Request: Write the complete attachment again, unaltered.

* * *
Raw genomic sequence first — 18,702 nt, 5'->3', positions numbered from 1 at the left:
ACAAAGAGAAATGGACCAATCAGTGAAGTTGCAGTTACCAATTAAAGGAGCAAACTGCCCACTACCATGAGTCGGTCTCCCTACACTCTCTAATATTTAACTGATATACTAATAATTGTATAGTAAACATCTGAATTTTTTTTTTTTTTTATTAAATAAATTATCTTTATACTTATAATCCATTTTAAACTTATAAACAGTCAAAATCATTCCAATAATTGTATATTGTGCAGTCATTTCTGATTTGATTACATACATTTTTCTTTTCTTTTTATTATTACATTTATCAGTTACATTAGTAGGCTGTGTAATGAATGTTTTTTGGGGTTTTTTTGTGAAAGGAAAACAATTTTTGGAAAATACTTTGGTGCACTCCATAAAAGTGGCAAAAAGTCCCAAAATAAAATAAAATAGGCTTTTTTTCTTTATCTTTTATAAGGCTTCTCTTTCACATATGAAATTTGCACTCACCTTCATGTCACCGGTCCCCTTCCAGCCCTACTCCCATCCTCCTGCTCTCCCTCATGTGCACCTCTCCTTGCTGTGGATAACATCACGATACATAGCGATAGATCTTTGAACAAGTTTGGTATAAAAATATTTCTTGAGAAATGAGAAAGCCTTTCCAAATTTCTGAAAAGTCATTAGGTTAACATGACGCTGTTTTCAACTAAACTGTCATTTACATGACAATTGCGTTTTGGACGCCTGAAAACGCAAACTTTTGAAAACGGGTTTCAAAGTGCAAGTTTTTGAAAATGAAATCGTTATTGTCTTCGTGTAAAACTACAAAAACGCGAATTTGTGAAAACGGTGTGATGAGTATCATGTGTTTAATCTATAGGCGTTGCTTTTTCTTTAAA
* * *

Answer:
Raw genomic sequence first — 18,702 nt, 5'->3', positions numbered from 1 at the left:
ACAAAGAGAAATGGACCAATCAGTGAAGTTGCAGTTACCAATTAAAGGAGCAAACTGCCCACTACCATGAGTCGGTCTCCCTACACTCTCTAATATTTAACTGATATACTAATAATTGTATAGTAAACATCTGAATTTTTTTTTTTTTTTATTAAATAAATTATCTTTATACTTATAATCCATTTTAAACTTATAAACAGTCAAAATCATTCCAATAATTGTATATTGTGCAGTCATTTCTGATTTGATTACATACATTTTTCTTTTCTTTTTATTATTACATTTATCAGTTACATTAGTAGGCTGTGTAATGAATGTTTTTTGGGGTTTTTTTGTGAAAGGAAAACAATTTTTGGAAAATACTTTGGTGCACTCCATAAAAGTGGCAAAAAGTCCCAAAATAAAATAAAATAGGCTTTTTTTCTTTATCTTTTATAAGGCTTCTCTTTCACATATGAAATTTGCACTCACCTTCATGTCACCGGTCCCCTTCCAGCCCTACTCCCATCCTCCTGCTCTCCCTCATGTGCACCTCTCCTTGCTGTGGATAACATCACGATACATAGCGATAGATCTTTGAACAAGTTTGGTATAAAAATATTTCTTGAGAAATGAGAAAGCCTTTCCAAATTTCTGAAAAGTCATTAGGTTAACATGACGCTGTTTTCAACTAAACTGTCATTTACATGACAATTGCGTTTTGGACGCCTGAAAACGCAAACTTTTGAAAACGGGTTTCAAAGTGCAAGTTTTTGAAAATGAAATCGTTATTGTCTTCGTGTAAAACTACAAAAACGCGAATTTGTGAAAACGGTGTGATGAGTATCATGTGTTTAATCTATAGGCGTTGCTTTTTCTTTAAA